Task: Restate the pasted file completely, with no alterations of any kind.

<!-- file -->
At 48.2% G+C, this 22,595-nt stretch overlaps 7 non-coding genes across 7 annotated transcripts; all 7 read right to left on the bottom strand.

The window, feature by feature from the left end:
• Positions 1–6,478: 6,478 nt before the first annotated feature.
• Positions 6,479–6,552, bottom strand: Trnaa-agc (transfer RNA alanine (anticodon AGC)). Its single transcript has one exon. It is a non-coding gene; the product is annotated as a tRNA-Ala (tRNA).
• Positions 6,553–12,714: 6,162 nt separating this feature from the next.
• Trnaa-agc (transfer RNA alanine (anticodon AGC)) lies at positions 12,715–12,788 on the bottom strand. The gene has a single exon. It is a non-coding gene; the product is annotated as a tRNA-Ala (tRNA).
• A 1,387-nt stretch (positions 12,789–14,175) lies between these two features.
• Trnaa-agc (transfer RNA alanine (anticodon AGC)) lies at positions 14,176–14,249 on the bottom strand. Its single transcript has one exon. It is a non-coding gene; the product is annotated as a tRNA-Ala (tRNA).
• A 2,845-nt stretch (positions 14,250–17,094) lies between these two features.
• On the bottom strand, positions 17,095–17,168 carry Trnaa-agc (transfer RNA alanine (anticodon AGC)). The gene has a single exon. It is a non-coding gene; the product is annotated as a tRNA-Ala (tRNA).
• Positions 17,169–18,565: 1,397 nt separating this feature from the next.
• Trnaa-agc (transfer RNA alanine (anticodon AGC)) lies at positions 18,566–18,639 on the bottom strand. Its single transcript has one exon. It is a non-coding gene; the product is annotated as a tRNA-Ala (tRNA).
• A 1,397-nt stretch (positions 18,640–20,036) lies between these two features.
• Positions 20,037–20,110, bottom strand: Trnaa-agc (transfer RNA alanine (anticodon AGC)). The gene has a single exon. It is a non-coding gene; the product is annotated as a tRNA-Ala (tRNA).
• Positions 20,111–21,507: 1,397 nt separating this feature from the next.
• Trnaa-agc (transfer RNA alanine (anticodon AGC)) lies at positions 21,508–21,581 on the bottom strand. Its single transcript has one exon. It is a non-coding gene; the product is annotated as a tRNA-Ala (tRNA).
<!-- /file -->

At 48.2% G+C, this 22,595-nt stretch overlaps 7 non-coding genes across 7 annotated transcripts; all 7 read right to left on the bottom strand.

The window, feature by feature from the left end:
• Positions 1–6,478: 6,478 nt before the first annotated feature.
• Positions 6,479–6,552, bottom strand: Trnaa-agc (transfer RNA alanine (anticodon AGC)). Its single transcript has one exon. It is a non-coding gene; the product is annotated as a tRNA-Ala (tRNA).
• Positions 6,553–12,714: 6,162 nt separating this feature from the next.
• Trnaa-agc (transfer RNA alanine (anticodon AGC)) lies at positions 12,715–12,788 on the bottom strand. The gene has a single exon. It is a non-coding gene; the product is annotated as a tRNA-Ala (tRNA).
• A 1,387-nt stretch (positions 12,789–14,175) lies between these two features.
• Trnaa-agc (transfer RNA alanine (anticodon AGC)) lies at positions 14,176–14,249 on the bottom strand. Its single transcript has one exon. It is a non-coding gene; the product is annotated as a tRNA-Ala (tRNA).
• A 2,845-nt stretch (positions 14,250–17,094) lies between these two features.
• On the bottom strand, positions 17,095–17,168 carry Trnaa-agc (transfer RNA alanine (anticodon AGC)). The gene has a single exon. It is a non-coding gene; the product is annotated as a tRNA-Ala (tRNA).
• Positions 17,169–18,565: 1,397 nt separating this feature from the next.
• Trnaa-agc (transfer RNA alanine (anticodon AGC)) lies at positions 18,566–18,639 on the bottom strand. Its single transcript has one exon. It is a non-coding gene; the product is annotated as a tRNA-Ala (tRNA).
• A 1,397-nt stretch (positions 18,640–20,036) lies between these two features.
• Positions 20,037–20,110, bottom strand: Trnaa-agc (transfer RNA alanine (anticodon AGC)). The gene has a single exon. It is a non-coding gene; the product is annotated as a tRNA-Ala (tRNA).
• Positions 20,111–21,507: 1,397 nt separating this feature from the next.
• Trnaa-agc (transfer RNA alanine (anticodon AGC)) lies at positions 21,508–21,581 on the bottom strand. Its single transcript has one exon. It is a non-coding gene; the product is annotated as a tRNA-Ala (tRNA).